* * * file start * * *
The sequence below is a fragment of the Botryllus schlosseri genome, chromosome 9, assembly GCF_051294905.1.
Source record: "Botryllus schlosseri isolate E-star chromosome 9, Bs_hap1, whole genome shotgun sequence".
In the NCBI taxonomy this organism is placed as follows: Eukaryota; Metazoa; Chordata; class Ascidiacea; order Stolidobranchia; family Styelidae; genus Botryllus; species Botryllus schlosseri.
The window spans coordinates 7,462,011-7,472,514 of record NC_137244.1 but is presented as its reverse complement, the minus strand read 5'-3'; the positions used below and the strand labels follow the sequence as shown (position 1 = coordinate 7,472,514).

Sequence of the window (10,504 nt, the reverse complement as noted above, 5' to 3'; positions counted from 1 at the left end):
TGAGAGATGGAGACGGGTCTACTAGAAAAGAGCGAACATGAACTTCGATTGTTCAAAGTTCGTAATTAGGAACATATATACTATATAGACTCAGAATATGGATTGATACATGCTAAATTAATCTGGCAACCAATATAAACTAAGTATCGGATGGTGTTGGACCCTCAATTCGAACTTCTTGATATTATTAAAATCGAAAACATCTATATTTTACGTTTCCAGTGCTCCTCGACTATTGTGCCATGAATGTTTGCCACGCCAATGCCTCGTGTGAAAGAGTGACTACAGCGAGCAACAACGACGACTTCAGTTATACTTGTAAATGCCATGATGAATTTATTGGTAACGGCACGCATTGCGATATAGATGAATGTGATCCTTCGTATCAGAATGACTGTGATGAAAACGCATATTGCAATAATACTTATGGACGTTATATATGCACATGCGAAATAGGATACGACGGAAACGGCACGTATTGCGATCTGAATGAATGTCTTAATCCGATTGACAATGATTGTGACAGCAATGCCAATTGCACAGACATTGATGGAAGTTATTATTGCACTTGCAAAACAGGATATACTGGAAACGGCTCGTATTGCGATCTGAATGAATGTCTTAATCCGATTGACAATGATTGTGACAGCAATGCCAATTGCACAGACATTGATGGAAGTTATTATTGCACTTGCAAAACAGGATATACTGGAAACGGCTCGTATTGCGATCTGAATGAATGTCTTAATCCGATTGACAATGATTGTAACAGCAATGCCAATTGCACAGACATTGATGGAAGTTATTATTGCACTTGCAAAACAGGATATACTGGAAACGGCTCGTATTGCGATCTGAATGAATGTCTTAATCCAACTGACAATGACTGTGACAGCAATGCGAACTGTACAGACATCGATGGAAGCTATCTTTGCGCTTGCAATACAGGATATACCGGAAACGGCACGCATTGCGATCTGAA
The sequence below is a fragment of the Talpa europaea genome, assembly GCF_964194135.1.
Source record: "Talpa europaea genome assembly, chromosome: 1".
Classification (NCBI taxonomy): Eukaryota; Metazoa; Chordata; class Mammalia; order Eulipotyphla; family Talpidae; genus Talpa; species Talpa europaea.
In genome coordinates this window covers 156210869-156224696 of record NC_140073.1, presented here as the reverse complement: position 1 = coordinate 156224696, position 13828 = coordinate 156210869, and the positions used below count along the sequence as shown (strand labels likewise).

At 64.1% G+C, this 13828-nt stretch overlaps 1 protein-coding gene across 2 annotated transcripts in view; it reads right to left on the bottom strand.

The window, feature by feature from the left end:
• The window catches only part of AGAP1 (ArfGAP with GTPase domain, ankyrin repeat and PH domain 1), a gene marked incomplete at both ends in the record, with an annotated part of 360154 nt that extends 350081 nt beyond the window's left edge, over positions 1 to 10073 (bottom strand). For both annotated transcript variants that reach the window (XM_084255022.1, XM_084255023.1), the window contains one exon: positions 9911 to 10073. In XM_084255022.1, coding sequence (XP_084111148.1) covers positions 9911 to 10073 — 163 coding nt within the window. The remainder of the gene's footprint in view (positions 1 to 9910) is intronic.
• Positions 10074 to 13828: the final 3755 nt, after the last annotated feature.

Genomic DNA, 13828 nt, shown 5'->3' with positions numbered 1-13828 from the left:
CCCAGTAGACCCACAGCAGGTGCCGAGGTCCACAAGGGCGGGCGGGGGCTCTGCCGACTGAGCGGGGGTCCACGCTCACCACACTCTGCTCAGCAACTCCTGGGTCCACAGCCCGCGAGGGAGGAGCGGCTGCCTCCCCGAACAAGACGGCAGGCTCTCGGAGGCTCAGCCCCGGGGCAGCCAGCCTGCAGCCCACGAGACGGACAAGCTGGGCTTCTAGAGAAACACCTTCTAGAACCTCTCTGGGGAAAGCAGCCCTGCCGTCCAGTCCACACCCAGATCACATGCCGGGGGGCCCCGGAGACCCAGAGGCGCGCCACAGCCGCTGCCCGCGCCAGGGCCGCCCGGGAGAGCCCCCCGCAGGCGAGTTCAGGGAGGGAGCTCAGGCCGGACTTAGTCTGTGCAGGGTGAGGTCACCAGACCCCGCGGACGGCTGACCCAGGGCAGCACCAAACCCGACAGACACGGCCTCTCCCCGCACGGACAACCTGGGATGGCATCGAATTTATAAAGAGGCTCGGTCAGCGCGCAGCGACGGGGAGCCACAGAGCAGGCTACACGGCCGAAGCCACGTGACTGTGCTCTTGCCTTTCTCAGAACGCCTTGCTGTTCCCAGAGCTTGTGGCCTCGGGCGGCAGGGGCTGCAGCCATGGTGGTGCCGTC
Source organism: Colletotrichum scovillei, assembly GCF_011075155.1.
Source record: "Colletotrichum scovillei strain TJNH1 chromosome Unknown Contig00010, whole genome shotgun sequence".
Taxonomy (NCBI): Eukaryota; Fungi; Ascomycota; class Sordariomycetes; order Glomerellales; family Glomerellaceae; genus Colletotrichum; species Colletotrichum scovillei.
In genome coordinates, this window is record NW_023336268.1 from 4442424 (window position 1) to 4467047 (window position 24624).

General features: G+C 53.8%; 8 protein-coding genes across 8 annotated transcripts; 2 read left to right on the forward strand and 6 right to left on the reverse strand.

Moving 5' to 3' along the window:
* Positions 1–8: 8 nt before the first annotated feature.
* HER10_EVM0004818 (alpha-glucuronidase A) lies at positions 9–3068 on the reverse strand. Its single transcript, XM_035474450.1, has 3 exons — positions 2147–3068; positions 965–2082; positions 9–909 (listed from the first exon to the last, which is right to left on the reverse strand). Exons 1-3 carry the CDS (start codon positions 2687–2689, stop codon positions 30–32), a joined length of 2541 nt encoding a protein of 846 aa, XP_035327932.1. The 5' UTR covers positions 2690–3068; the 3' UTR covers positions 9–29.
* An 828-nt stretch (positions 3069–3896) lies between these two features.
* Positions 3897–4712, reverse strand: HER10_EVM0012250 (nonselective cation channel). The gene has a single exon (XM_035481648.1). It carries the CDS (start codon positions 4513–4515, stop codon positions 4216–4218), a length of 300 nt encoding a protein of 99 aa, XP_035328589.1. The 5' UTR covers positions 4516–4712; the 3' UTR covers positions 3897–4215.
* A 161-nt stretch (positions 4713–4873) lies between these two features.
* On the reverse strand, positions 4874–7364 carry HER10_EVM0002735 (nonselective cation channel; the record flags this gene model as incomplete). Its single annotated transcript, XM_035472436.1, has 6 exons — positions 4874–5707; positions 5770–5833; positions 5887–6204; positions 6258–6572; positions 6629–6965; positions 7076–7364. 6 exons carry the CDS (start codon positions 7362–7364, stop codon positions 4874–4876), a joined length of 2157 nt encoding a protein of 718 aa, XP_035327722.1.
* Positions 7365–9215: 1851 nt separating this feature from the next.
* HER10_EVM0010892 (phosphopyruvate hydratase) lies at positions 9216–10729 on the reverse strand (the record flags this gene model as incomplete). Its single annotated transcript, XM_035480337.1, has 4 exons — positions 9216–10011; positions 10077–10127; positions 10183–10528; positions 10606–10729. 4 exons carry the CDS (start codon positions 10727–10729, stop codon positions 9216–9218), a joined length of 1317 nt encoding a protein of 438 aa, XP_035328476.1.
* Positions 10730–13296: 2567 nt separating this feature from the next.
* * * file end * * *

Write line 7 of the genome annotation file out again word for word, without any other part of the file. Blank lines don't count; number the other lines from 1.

The sequence below is a fragment of the Talpa europaea genome, assembly GCF_964194135.1.